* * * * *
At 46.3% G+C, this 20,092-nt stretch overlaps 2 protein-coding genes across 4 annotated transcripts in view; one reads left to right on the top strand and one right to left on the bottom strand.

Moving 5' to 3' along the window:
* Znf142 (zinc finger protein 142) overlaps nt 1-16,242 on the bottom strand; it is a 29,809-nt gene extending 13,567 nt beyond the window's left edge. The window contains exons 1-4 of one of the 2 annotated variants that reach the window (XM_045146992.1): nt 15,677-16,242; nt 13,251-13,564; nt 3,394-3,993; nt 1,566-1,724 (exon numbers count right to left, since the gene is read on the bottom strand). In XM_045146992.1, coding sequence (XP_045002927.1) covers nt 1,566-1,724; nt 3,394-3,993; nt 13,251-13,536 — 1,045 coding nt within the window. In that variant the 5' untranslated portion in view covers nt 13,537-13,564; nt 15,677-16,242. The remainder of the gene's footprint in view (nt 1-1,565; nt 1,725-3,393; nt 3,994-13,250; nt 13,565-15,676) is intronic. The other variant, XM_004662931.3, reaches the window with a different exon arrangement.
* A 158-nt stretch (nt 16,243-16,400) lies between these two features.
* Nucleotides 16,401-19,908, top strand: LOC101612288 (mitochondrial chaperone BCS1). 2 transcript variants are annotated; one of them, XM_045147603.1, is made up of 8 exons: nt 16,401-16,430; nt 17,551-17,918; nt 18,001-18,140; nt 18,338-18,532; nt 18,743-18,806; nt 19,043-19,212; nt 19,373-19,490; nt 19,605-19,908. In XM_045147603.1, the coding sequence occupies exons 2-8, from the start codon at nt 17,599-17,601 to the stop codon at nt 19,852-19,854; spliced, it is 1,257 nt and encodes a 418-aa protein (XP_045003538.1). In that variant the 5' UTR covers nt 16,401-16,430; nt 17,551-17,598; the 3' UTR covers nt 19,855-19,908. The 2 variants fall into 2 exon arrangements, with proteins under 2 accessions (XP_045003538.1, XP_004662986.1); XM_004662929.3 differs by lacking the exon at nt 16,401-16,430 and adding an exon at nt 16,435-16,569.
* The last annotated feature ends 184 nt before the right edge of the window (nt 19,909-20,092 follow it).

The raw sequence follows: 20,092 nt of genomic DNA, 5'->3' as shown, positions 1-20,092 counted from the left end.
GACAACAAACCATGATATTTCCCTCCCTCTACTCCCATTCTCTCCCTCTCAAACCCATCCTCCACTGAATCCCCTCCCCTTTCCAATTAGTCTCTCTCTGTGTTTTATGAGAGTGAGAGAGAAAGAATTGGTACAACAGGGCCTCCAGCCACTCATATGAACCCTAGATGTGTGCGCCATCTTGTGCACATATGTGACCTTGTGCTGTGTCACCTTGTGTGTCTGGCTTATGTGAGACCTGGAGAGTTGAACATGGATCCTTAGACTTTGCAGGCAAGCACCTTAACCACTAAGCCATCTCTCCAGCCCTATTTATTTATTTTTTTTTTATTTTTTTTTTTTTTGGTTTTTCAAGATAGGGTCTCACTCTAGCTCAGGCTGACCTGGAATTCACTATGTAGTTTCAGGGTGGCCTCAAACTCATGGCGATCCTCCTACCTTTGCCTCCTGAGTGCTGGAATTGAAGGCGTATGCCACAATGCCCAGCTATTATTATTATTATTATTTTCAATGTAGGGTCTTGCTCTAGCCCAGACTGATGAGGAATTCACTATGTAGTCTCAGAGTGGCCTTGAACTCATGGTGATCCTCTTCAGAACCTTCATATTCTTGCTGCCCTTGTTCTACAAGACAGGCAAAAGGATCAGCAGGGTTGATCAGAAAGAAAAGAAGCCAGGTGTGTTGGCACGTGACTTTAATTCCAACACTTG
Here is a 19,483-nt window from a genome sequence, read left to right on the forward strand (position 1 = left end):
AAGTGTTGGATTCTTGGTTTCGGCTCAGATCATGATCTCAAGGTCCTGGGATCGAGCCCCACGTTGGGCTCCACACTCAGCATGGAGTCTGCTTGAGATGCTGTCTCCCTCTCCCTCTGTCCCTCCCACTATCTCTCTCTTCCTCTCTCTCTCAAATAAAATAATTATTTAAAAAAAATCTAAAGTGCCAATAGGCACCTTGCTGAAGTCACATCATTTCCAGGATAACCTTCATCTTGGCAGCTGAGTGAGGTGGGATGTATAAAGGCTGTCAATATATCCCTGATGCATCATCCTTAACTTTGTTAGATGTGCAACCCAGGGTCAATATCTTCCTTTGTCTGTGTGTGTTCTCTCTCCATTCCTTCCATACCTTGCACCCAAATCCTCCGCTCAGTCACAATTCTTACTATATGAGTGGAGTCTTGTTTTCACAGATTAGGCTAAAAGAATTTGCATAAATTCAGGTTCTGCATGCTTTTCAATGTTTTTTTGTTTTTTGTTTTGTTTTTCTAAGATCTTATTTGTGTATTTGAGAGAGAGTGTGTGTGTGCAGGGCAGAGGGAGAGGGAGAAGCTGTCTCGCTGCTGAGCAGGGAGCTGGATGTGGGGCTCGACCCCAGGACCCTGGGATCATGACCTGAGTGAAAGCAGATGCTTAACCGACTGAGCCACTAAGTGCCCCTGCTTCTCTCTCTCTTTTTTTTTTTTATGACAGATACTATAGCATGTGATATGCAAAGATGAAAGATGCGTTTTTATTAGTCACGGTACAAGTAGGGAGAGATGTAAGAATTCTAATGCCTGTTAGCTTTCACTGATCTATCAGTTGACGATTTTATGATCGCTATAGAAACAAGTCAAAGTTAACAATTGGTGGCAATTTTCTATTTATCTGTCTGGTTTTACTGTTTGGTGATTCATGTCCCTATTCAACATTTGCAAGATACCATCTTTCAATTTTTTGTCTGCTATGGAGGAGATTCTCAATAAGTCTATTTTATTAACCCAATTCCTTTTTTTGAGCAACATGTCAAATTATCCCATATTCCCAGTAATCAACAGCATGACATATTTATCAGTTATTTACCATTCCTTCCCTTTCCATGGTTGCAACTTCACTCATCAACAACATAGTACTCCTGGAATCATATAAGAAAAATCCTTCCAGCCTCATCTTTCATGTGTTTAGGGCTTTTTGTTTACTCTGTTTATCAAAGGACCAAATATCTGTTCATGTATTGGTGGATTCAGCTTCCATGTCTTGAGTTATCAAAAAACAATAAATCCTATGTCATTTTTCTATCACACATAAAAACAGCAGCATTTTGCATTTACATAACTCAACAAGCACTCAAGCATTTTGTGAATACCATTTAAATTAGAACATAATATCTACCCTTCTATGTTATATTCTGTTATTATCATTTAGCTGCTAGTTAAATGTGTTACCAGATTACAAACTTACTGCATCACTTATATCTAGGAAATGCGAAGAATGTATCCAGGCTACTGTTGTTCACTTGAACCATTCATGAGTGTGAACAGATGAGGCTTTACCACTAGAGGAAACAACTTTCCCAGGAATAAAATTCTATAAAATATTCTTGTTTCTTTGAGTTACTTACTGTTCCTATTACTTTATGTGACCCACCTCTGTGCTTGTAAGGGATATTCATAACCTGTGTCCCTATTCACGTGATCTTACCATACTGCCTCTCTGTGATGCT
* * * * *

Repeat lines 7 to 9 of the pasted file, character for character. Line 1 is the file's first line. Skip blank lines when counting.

The raw sequence follows: 20,092 nt of genomic DNA, 5'->3' as shown, positions 1-20,092 counted from the left end.
GACAACAAACCATGATATTTCCCTCCCTCTACTCCCATTCTCTCCCTCTCAAACCCATCCTCCACTGAATCCCCTCCCCTTTCCAATTAGTCTCTCTCTGTGTTTTATGAGAGTGAGAGAGAAAGAATTGGTACAACAGGGCCTCCAGCCACTCATATGAACCCTAGATGTGTGCGCCATCTTGTGCACATATGTGACCTTGTGCTGTGTCACCTTGTGTGTCTGGCTTATGTGAGACCTGGAGAGTTGAACATGGATCCTTAGACTTTGCAGGCAAGCACCTTAACCACTAAGCCATCTCTCCAGCCCTATTTATTTATTTTTTTTTTATTTTTTTTTTTTTTGGTTTTTCAAGATAGGGTCTCACTCTAGCTCAGGCTGACCTGGAATTCACTATGTAGTTTCAGGGTGGCCTCAAACTCATGGCGATCCTCCTACCTTTGCCTCCTGAGTGCTGGAATTGAAGGCGTATGCCACAATGCCCAGCTATTATTATTATTATTATTTTCAATGTAGGGTCTTGCTCTAGCCCAGACTGATGAGGAATTCACTATGTAGTCTCAGAGTGGCCTTGAACTCATGGTGATCCTCTTCAGAACCTTCATATTCTTGCTGCCCTTGTTCTACAAGACAGGCAAAAGGATCAGCAGGGTTGATCAGAAAGAAAAGAAGCCAGGTGTGTTGGCACGTGACTTTAATTCCAACACTTG
Here is a 19,483-nt window from a genome sequence, read left to right on the forward strand (position 1 = left end):